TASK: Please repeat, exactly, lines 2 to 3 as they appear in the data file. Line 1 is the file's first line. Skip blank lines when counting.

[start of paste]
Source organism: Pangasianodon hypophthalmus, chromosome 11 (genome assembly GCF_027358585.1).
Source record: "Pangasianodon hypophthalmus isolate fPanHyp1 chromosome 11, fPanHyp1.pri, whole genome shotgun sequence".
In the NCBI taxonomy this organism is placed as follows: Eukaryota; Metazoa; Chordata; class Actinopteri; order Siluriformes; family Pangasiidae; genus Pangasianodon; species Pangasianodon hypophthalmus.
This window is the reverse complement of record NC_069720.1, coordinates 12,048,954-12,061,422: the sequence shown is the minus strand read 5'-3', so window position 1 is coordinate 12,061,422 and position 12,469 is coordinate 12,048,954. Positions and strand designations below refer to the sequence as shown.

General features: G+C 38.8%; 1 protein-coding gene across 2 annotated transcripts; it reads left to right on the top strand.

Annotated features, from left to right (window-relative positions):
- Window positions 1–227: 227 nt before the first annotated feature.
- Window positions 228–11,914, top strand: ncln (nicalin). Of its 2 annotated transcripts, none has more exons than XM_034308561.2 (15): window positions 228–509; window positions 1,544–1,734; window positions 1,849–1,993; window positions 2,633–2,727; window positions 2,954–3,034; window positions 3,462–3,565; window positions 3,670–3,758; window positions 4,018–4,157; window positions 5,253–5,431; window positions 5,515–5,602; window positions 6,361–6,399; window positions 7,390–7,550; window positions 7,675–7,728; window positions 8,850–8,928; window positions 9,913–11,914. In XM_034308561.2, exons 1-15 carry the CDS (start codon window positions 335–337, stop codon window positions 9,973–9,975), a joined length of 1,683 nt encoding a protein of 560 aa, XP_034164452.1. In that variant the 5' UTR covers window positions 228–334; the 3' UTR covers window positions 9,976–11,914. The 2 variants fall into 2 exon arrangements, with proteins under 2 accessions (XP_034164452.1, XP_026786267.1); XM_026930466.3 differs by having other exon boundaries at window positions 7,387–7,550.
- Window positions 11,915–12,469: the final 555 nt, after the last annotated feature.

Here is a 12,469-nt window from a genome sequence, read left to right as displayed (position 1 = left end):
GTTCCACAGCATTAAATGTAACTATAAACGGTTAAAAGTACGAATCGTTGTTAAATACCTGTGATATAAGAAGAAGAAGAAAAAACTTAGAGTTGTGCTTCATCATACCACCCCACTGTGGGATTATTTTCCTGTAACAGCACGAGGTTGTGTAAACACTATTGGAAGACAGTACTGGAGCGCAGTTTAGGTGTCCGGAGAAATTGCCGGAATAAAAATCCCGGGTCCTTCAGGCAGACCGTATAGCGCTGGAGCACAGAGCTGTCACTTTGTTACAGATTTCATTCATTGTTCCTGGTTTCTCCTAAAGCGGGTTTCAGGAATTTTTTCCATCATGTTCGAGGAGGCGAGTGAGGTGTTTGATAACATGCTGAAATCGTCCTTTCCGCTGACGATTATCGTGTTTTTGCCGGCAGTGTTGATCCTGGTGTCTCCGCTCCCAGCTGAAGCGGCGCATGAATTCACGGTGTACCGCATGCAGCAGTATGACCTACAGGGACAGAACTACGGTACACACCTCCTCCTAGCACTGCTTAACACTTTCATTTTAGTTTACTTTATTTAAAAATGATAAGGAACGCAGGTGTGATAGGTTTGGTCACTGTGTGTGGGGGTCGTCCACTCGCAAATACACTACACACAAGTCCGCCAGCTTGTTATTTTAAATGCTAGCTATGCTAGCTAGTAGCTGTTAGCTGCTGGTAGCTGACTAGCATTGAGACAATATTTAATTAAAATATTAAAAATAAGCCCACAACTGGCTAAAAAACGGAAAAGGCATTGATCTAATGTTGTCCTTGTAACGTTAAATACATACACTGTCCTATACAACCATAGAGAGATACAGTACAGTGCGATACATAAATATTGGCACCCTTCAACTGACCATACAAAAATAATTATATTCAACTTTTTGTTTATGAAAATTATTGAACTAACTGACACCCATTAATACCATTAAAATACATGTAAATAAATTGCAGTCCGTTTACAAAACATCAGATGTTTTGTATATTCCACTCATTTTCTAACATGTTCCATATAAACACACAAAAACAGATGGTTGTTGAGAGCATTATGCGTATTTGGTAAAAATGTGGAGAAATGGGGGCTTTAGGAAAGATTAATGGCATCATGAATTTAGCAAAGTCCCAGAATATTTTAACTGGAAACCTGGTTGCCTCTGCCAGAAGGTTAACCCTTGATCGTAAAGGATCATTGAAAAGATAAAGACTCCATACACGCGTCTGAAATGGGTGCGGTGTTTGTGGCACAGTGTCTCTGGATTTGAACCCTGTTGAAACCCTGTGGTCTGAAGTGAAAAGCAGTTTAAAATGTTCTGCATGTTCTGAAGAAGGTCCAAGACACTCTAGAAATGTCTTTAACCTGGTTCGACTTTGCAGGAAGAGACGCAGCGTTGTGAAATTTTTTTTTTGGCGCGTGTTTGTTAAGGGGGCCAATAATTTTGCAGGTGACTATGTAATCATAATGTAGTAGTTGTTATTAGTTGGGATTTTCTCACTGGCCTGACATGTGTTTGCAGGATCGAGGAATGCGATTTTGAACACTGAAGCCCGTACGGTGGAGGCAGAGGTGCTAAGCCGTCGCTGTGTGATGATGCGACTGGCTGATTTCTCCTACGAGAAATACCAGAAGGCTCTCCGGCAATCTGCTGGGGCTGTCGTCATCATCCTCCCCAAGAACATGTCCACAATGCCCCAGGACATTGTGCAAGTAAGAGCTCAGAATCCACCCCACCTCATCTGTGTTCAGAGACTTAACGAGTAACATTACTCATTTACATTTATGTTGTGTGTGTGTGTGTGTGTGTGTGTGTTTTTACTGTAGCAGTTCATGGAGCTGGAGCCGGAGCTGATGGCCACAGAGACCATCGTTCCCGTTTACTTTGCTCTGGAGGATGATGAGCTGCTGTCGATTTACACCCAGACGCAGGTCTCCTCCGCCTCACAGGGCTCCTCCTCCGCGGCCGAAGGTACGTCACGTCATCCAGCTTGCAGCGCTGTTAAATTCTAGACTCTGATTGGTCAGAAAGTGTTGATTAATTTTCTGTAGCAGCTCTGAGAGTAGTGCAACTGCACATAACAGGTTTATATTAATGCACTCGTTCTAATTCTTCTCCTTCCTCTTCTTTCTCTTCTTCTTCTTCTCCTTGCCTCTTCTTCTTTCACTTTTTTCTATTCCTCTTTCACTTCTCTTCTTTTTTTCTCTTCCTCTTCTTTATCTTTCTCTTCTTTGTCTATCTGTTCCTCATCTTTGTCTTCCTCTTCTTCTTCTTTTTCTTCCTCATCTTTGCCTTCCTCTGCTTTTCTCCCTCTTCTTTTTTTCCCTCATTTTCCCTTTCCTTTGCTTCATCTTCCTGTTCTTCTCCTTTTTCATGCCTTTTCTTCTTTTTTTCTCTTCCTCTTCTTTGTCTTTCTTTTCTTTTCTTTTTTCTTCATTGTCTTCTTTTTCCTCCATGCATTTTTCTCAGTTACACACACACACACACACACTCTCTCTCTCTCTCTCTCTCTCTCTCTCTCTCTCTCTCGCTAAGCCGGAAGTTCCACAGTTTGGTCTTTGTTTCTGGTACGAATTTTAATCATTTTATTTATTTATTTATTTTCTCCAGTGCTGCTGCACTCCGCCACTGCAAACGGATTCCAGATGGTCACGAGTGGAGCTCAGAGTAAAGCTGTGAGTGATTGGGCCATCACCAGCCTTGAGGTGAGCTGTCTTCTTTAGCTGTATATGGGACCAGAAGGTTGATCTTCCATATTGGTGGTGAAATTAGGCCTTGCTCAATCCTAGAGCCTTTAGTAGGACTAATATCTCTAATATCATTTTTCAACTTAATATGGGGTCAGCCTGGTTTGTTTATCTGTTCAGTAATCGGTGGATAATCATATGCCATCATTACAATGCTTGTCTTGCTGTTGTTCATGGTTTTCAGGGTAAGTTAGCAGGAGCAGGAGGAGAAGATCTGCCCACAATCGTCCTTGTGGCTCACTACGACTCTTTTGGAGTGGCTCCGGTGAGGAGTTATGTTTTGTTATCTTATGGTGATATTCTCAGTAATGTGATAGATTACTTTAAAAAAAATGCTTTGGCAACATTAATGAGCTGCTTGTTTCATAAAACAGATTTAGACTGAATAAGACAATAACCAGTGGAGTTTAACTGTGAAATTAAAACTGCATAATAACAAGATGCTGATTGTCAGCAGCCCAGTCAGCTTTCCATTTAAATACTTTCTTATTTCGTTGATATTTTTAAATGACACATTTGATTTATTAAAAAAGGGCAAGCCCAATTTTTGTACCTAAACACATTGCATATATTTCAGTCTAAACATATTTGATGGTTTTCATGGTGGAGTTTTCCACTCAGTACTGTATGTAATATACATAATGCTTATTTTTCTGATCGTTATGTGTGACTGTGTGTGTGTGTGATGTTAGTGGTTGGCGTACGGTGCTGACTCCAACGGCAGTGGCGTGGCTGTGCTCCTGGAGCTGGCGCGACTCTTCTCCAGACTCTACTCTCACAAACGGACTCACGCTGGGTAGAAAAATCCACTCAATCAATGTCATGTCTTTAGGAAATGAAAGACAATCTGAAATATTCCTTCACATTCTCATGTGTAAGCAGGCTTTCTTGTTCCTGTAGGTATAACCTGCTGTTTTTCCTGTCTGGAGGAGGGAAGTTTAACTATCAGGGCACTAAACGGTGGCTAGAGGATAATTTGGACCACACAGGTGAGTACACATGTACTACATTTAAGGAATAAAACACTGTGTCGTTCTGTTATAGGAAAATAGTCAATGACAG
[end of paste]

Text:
Source record: "Pangasianodon hypophthalmus isolate fPanHyp1 chromosome 11, fPanHyp1.pri, whole genome shotgun sequence".
In the NCBI taxonomy this organism is placed as follows: Eukaryota; Metazoa; Chordata; class Actinopteri; order Siluriformes; family Pangasiidae; genus Pangasianodon; species Pangasianodon hypophthalmus.